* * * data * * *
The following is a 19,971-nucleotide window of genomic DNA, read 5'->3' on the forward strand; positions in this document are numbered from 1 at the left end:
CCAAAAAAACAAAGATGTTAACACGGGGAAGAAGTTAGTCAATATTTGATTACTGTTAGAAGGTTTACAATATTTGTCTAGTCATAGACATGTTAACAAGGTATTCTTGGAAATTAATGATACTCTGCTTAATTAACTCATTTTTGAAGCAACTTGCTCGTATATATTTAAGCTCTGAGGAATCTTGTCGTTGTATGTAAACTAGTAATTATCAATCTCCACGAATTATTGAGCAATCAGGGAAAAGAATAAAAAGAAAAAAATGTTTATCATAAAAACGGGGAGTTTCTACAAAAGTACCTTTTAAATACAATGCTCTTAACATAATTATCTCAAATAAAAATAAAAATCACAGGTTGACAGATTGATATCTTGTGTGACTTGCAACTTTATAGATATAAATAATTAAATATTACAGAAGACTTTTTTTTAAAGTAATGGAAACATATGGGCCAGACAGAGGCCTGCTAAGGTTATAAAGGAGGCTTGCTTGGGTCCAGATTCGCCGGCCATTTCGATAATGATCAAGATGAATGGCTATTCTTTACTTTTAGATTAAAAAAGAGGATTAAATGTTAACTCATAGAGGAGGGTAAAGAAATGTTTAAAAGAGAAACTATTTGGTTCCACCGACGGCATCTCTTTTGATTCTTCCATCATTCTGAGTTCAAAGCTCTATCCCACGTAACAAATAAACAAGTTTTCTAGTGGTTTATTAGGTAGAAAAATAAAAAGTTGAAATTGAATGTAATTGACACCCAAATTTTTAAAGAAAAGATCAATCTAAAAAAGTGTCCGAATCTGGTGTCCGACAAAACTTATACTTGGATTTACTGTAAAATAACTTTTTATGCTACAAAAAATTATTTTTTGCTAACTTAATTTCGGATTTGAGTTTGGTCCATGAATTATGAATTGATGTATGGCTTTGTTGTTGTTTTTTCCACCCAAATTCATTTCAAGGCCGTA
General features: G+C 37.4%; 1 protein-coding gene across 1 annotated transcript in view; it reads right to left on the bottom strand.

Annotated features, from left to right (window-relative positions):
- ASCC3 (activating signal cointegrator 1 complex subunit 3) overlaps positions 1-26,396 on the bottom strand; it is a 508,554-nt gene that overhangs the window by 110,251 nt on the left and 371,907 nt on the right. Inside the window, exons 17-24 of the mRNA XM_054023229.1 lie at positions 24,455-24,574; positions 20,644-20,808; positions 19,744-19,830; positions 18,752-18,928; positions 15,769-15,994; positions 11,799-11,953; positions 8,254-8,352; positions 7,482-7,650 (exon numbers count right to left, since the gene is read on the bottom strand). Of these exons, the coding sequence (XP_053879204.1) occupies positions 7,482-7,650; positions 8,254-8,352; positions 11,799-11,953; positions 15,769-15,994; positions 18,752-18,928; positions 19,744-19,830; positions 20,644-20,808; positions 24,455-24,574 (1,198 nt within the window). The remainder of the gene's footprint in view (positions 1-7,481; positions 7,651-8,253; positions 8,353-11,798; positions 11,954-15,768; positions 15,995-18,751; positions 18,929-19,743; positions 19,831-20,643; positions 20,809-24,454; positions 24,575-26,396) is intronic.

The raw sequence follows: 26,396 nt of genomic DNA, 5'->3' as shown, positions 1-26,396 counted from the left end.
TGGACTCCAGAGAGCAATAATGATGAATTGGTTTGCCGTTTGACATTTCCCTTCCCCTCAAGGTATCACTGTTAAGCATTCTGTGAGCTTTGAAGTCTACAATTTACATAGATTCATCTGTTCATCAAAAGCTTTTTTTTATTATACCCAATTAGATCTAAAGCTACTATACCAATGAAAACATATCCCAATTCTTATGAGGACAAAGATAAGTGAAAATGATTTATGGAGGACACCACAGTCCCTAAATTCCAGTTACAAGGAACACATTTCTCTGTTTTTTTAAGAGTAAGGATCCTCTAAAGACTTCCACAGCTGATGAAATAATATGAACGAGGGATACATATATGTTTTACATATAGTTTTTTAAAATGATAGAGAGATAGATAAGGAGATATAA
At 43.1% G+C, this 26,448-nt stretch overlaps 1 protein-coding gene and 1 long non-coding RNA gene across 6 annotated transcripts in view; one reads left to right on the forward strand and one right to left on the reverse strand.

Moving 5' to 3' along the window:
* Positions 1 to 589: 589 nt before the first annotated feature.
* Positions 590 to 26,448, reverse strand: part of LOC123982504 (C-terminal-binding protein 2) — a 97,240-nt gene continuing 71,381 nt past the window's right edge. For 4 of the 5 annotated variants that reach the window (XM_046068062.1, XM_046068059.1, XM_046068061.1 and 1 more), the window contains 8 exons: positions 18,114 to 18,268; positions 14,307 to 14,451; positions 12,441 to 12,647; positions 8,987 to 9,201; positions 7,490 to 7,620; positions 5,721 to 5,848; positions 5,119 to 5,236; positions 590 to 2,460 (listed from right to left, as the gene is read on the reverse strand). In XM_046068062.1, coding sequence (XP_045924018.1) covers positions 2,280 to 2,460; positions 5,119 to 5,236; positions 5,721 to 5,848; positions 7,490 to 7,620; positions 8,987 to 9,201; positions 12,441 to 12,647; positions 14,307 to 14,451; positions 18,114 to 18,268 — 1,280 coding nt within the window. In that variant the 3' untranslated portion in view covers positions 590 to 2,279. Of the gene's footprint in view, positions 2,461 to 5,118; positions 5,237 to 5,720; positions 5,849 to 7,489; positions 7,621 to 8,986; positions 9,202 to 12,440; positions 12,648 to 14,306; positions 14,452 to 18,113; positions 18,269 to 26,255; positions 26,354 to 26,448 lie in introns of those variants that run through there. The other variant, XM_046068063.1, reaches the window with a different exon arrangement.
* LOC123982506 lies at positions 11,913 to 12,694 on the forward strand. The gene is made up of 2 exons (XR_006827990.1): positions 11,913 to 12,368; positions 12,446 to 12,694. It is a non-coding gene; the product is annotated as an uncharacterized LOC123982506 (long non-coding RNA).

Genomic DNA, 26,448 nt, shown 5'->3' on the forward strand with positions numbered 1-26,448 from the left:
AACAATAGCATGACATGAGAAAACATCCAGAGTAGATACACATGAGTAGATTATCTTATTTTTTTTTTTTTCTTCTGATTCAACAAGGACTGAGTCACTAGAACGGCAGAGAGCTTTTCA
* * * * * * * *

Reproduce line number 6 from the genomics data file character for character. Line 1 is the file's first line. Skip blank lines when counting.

The raw sequence follows: 26,396 nt of genomic DNA, 5'->3' as shown, positions 1-26,396 counted from the left end.